Human Interest

California couple sues after giving birth to another couple’s baby in IVF mixup


A California couple has filed a lawsuit, and another couple is preparing to sue, after their embryos were swapped in an IVF mixup, causing each couple to give birth to the other’s child.

According to People, after giving birth to her second daughter, Daphna Cardinale and her husband Alexander suspected that the baby wasn’t genetically related to them because she has a darker complexion than they do. However, they buried those concerns because they loved the baby girl and trusted the doctors who had handled their IVF process.

“It was a little jarring, but I shook it off and cut the umbilical cord,” said Alexander.

“If we hadn’t done IVF, I would’ve just chalked it up to genetics,” he added. “She just looks how she looks. No big deal. But because we’d done IVF, my brain started going to the dark place.”

Daphna felt the same. “She looked really different than us,” she said. “But she felt so familiar to me because I carried her and I birthed her.” She said the baby “just really folded into our lives and into our hearts.”

Yet, a month later, an employee from the California Centre for Reproductive Health (CCRH) called and asked the couple for a photo of the baby, and the couple wondered what the clinic knew that they didn’t. A week later, Daphna bought a home DNA test kit, and weeks later, the results showed that the baby girl was not biologically their child.

READ: ‘So sad and confusing’: IVF’s physical and psychological impact on children



“We got an email that basically said that she was genetically related to neither of us,” said Alexander. “That’s when our world started falling apart.” The couple was scared of losing the baby they loved and were also afraid that their own biological child had been born to another couple and was out in the world somewhere. Further DNA testing revealed that their own daughter had been born to another couple just a week apart from the baby Daphna had birthed.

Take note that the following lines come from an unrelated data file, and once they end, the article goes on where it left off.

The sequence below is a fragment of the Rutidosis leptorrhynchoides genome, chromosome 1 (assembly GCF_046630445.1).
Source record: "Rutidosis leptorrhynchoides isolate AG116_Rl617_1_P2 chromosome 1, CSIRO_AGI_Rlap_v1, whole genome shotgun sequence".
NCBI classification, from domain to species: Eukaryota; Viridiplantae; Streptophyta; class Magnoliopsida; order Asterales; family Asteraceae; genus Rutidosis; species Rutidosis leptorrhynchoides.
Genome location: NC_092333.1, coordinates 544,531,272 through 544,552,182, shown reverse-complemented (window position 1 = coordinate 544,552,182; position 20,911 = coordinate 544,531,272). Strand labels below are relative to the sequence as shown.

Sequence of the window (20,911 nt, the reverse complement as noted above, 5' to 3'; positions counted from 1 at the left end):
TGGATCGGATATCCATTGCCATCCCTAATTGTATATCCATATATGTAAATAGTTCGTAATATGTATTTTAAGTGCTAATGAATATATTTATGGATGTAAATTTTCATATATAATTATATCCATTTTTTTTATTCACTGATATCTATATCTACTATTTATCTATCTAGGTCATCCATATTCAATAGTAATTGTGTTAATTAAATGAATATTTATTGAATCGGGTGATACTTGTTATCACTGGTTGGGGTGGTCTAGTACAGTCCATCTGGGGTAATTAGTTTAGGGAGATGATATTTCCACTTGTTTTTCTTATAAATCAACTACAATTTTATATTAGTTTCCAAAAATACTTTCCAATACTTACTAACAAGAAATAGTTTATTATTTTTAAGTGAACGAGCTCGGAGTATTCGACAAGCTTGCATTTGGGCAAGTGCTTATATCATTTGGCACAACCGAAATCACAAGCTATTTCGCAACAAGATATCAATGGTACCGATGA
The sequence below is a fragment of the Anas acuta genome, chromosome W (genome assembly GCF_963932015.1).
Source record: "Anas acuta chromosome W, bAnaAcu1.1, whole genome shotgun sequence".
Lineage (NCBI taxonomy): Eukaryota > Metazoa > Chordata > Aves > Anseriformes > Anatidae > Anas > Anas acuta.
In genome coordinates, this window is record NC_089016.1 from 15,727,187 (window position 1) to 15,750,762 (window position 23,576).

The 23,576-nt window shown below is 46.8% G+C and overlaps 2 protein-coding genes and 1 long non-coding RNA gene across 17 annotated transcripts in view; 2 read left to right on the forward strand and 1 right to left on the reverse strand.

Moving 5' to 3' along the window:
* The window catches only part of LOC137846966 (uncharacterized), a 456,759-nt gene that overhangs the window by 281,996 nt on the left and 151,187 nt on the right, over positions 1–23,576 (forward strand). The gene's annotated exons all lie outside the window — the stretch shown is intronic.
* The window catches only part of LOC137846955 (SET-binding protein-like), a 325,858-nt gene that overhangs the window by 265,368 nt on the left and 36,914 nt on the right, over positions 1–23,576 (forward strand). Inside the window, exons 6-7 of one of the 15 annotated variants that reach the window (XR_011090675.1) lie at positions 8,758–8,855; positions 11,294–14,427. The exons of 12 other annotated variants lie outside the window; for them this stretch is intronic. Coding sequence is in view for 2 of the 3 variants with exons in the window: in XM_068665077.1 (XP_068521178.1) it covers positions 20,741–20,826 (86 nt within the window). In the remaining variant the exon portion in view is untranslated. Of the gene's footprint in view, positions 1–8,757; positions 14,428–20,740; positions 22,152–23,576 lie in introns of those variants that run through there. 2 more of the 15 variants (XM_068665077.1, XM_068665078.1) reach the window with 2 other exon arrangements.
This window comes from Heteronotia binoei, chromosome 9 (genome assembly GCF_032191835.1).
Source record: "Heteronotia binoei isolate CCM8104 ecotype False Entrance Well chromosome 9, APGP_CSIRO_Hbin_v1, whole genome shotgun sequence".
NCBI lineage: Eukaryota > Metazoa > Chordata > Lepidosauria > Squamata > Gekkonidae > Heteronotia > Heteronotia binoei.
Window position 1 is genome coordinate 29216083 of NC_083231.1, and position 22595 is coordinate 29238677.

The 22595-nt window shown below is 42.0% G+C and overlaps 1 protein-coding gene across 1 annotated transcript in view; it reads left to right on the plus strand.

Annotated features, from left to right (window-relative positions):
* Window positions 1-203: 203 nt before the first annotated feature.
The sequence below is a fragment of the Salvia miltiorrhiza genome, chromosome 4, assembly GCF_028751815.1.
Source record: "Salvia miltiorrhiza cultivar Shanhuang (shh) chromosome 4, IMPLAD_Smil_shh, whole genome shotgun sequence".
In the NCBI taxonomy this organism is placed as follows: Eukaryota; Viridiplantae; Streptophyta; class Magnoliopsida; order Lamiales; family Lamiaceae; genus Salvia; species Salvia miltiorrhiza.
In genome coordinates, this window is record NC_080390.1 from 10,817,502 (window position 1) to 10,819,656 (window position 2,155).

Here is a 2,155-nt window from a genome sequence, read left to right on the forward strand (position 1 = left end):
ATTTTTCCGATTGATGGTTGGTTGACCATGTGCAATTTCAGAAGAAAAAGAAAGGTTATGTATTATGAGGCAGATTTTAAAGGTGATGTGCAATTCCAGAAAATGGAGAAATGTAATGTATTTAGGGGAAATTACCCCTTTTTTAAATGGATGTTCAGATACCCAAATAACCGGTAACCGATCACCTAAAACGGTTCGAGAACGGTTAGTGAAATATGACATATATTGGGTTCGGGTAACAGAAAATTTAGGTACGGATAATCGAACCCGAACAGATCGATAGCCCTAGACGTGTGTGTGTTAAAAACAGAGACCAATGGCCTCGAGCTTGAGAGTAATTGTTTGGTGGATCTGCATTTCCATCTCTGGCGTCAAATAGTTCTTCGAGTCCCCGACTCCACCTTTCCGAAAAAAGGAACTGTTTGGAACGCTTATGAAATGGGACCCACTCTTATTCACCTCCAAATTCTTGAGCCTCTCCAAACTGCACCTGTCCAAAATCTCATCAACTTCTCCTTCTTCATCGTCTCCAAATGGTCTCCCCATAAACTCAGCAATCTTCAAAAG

“I was overwhelmed by feelings of fear, betrayal, anger and heartbreak,” Daphna said during a news conference announcing the lawsuit against CCRH and its owner, Dr. Eliran Mor. “I was robbed of the ability to carry my own child. I never had the opportunity to grow and bond with her during pregnancy, to feel her kick.”

The couple is suing for breach of contract, negligence, and fraud and is seeking damages.

According to the lawsuit, “The Cardinales, including their young daughter, fell in love with this child, and were terrified she would be taken away from them.”

The other couple wishes to remain anonymous but is planning to file a similar lawsuit with the help of the same attorney the Cardinales are using — Adam Wolf, who specializes in fertility cases.

The babies were switched back in January 2020, and the families, who live ten minutes apart, are staying in touch to “forge a larger family.” Daphna explained how difficult it was to tell her older daughter that the baby they had taken care of and loved for three months was not her sister. The young girl begged her parents not to switch the babies. Both couples took turns carrying for the babies as they transitioned to a permanent switch.

“They were just as much in love with our biological daughter as we were with theirs,” Alexander Cardinale explained.

Wolf said that the mixup “highlights an industry in desperate need of federal regulation.” It also highlights the desire for bonding with one’s child during pregnancy, and the rights of the child to his or her biological parents. One could argue that an “industry” built on the creation of babies should never have been allowed to exist at all.

“Like” Live Action News on Facebook for more pro-life news and commentary!

What is Live Action News?

Live Action News is pro-life news and commentary from a pro-life perspective. Learn More

Contact for questions, corrections, or if you are seeking permission to reprint any Live Action News content.

GUEST ARTICLES: To submit a guest article to Live Action News, email with an attached Word document of 800-1000 words. Please also attach any photos relevant to your submission if applicable. If your submission is accepted for publication, you will be notified within three weeks. Guest articles are not compensated. (See here for Open License Agreement.) Thank you for your interest in Live Action News!

To Top